Relatives missing in flood disaster

PUBLISHED: 10:35 26 August 2010

Ajmal Khan daughter Arooj

Ajmal Khan daughter Arooj


A cardiac nurse from a region of Pakistan where catastrophic floods began fears his relatives have died in the disaster after spending a month trying to locate them,

Devastation in Shangla district

Ajmal Khan, 37, of Bastion Road, Abbey Wood, came to the UK from the Shangla district in the north of Pakistan nine years ago. The mountainous region is next to the Swat Valley where the floods - triggered by the annual monsoon rains - started four weeks ago.

He is desperately trying to make contact with his cousins after all the communication lines crashed. However, after speaking to some of his surviving relatives, hopes are fading for others.

The distraught father-of-two said: “My brother and sister are OK but I can’t get hold of some of my cousins. Avalanches are happening. I’m very worried but I just can’t contact them and no one in Pakistan has heard anything,

“It’s really bad. There are no roads only rivers and there’s no communication. The only way I have made contact with my brother and sister is through a satellite phone.

“All the infrastructure is gone. The area was already rundown, now all the schools and hospitals have been swept away. There’s no way to get to the village as there are no roads. We all feel really helpless here. If it was possible I would have gone over there but it’s hopeless. Our faith is all we have.”

The Shangla district is made up of many tiny villages, including Olandar where 49 out of the 60 villagers have perished.

According to Pakistan’s Disaster Authority, the death toll from the flooding has risen to 1,589, with more than 17 million people affected, resulting in four million homeless.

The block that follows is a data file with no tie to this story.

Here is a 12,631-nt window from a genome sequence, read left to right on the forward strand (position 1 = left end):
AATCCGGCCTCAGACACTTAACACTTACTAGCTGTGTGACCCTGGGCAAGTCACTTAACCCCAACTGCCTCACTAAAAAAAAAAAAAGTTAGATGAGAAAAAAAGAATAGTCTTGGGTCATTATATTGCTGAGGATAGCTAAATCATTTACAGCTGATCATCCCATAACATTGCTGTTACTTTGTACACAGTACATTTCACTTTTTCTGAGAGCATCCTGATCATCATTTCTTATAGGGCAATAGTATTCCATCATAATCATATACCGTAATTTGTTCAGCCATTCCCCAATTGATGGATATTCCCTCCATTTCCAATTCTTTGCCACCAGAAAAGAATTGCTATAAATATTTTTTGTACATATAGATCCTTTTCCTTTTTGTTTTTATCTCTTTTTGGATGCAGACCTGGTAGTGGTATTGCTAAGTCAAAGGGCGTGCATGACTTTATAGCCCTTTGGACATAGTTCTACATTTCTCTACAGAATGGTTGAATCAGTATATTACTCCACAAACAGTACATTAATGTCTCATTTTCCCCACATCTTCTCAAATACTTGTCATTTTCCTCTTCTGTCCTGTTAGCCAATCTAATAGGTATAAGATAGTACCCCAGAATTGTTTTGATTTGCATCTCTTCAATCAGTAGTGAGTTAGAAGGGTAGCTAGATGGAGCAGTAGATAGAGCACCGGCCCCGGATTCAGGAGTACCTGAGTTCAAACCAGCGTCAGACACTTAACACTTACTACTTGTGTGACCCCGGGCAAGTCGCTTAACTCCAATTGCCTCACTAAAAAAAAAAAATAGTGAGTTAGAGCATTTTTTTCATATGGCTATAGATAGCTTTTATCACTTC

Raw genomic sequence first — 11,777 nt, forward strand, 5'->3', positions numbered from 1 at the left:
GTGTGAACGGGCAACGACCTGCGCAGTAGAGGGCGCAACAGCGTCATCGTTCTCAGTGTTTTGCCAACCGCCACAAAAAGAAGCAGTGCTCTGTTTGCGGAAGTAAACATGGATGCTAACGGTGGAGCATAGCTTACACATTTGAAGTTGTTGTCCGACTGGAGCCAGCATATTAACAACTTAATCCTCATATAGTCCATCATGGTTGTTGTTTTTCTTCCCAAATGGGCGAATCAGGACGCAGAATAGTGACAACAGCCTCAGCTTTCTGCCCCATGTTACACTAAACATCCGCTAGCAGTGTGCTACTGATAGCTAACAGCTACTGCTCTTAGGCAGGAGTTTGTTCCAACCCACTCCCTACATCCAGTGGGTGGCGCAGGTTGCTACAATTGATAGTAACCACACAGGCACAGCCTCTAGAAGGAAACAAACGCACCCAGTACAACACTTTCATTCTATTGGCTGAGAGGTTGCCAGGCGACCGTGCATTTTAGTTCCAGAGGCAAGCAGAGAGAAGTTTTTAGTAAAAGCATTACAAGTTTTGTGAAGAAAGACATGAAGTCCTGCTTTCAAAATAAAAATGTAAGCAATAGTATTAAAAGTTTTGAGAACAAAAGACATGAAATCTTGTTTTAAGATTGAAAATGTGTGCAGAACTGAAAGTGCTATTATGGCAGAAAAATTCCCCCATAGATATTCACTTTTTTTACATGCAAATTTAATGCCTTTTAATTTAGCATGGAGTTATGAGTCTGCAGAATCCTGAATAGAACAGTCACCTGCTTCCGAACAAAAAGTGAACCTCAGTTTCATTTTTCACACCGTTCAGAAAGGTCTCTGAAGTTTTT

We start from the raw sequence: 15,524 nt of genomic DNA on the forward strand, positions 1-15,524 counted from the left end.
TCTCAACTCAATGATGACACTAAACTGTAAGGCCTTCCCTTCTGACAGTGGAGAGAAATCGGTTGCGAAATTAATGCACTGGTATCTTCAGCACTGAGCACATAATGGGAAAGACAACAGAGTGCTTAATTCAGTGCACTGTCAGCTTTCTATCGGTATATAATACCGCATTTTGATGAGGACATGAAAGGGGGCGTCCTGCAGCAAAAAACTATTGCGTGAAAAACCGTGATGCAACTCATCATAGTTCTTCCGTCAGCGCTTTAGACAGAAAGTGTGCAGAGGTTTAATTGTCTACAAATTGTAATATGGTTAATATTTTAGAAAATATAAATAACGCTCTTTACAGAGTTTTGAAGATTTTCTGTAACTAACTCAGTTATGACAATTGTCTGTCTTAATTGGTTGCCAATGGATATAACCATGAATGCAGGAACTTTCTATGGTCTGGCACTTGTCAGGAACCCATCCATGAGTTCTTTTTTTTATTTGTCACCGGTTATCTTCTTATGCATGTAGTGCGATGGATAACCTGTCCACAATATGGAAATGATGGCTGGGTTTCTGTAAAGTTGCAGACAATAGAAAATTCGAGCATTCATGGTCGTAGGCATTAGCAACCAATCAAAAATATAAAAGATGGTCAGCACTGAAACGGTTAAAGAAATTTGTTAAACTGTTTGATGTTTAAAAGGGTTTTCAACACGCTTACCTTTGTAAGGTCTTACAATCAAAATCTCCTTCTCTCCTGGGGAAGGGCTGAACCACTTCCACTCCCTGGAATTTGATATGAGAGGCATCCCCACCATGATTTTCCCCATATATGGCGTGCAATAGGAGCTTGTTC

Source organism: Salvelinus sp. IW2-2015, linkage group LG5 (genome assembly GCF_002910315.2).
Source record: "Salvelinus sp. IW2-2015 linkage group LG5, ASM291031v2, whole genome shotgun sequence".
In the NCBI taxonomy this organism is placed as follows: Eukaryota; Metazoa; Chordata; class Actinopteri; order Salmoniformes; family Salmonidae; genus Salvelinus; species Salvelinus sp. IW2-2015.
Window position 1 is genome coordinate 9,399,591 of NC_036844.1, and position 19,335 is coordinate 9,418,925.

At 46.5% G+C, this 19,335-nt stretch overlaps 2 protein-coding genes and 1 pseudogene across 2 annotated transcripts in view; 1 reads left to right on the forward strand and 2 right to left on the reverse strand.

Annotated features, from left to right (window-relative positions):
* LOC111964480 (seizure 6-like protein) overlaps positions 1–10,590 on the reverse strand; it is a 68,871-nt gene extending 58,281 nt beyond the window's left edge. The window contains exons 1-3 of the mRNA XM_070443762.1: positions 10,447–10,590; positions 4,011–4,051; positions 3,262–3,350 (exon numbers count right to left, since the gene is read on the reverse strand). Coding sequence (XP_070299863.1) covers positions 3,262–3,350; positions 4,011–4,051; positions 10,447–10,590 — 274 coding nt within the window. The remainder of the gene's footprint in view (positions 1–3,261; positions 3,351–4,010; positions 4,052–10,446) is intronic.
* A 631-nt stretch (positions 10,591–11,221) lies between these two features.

Yesterday, United Nations staff said they needed more helicopters to distribute aid to areas which have been isolated by the floods.

Ajmal, who lives in the UK with his son, Akmal, six, and daughter, Arooj, four, added: “As the area is mountainous, there’s no aid going there. Food prices have soared and the supply is short. It is now 10 times the price for rice and people are poor there.”

An umbrella organisation for British aid agencies, the Disasters Emergency Committee (DEC) said the crisis has caused more destruction than the 2004 Asian tsunami, the 2005 Pakistan earthquake and the 2010 Haiti earthquake combined.

Charity officials at Oxfam claim that the British public donated £30 million to the flood-stricken country in the first 10 days after the disaster, amounting to £2.10 per person affected. This is compared to £318 per person after the Haiti earthquake.

Mr Khan believes comments made by Prime Minister David Cameron whilst in India in July have had a detrimental affect on people’s willingness to donate money to the nation. During the tour Mr Cameron warned Pakistan not to have any relationship with groups that “promote the export of terror” creating tension amongst the nations.

Mr Khan said: “People believe the money will end up in the hands of terrorists and are cautious of giving money now. That comment was very damaging for the country.” Despite this, he claims the response from the community in the Greenwich Islamic Centre mosque on Plumstead Road has been positive with more than £1,000 raised. He added: “The response has been good but the aid is not going to where I come from because the helicopters have no place to land.”

Mr Khan went to Pakistan after the 6.4 magnitude earthquake in 2005 to hand out money he raised in the UK. He believes the situation could dramatically worsen as the country is only halfway through monsoon season.

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